# Isn’t Bell’s probability density for hidden variables too restrictive?

1. May 22, 2007

### nekkert llup

J.S. Bell (Physics Vol.1, No. 3, 1964) excludes from consideration any distribution $$\rho$$ of the hidden variable $$\lambda$$ that formally depends on the vectors $$a$$ and $$b$$, except if $$\rho ( \lambda ,a,b) = \rho ' ( \lambda ,a) \rho ' ( \lambda ,b)$$ i.e. if the distribution can be factored in a part depending on $$a$$ and not on $$b$$ and another part depending on $$b$$ and not on $$a$$. Otherwise he could not derive (22). On precisely which grounds did Bell introduce this restriction? For example, does the locality requirement lead to this restriction? How?Are other principles involved?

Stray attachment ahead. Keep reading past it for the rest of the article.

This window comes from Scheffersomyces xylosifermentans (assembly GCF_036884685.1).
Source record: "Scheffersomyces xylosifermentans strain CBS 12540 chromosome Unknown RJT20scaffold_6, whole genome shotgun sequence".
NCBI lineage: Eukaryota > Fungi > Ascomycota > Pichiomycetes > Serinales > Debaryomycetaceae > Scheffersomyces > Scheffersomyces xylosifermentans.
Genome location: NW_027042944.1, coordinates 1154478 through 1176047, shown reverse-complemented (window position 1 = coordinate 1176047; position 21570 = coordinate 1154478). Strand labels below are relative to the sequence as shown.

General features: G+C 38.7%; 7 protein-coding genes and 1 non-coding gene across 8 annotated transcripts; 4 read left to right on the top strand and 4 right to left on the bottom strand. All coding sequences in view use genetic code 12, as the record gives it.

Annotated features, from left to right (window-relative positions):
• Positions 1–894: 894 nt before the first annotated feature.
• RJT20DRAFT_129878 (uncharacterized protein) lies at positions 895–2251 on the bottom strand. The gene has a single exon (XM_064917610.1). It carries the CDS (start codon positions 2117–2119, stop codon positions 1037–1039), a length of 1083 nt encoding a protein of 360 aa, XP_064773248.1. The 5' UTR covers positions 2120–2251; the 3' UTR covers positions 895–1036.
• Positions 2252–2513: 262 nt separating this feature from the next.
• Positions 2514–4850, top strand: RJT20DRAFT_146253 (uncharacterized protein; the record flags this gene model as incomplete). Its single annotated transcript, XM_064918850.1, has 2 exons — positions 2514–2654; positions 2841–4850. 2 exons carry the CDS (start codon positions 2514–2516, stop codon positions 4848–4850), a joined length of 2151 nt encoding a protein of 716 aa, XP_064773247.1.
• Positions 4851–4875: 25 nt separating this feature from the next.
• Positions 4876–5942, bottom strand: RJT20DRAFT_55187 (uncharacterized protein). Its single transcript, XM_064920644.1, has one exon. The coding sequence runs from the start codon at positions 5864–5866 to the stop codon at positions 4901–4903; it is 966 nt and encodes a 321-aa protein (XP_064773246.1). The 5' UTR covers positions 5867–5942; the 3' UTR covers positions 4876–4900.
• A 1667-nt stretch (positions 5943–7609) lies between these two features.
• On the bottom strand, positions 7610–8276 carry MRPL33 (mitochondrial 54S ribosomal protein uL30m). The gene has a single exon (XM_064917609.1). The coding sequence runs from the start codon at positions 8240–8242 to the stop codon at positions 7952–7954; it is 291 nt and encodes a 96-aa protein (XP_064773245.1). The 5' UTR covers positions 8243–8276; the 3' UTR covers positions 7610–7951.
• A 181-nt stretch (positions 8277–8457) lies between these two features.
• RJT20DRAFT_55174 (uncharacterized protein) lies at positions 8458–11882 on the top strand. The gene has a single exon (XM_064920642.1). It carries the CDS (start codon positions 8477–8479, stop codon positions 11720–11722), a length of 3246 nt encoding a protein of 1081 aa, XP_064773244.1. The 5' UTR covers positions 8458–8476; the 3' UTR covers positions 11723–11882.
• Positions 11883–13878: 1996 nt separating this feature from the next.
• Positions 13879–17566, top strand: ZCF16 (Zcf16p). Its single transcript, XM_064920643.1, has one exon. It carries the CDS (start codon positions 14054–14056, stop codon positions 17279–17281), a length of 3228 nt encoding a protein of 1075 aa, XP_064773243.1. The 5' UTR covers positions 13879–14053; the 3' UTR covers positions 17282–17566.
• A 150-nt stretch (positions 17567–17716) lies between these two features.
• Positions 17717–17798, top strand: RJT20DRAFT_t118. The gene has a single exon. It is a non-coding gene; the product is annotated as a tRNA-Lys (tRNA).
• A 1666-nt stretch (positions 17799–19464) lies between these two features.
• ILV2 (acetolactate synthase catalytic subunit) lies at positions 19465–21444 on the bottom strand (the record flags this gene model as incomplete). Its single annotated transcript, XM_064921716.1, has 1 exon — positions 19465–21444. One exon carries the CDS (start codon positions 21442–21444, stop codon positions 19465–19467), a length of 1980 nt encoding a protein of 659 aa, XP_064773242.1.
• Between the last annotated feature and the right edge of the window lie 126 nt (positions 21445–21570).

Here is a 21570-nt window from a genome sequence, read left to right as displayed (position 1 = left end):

Edit: I made an unforgivable error: According to Bell, neither $$\lambda$$ itself nor its density distribution $$\rho ( \lambda )$$ may depend on $$a$$ and $$b$$. The question is still the same: why not?

Last edited: May 23, 2007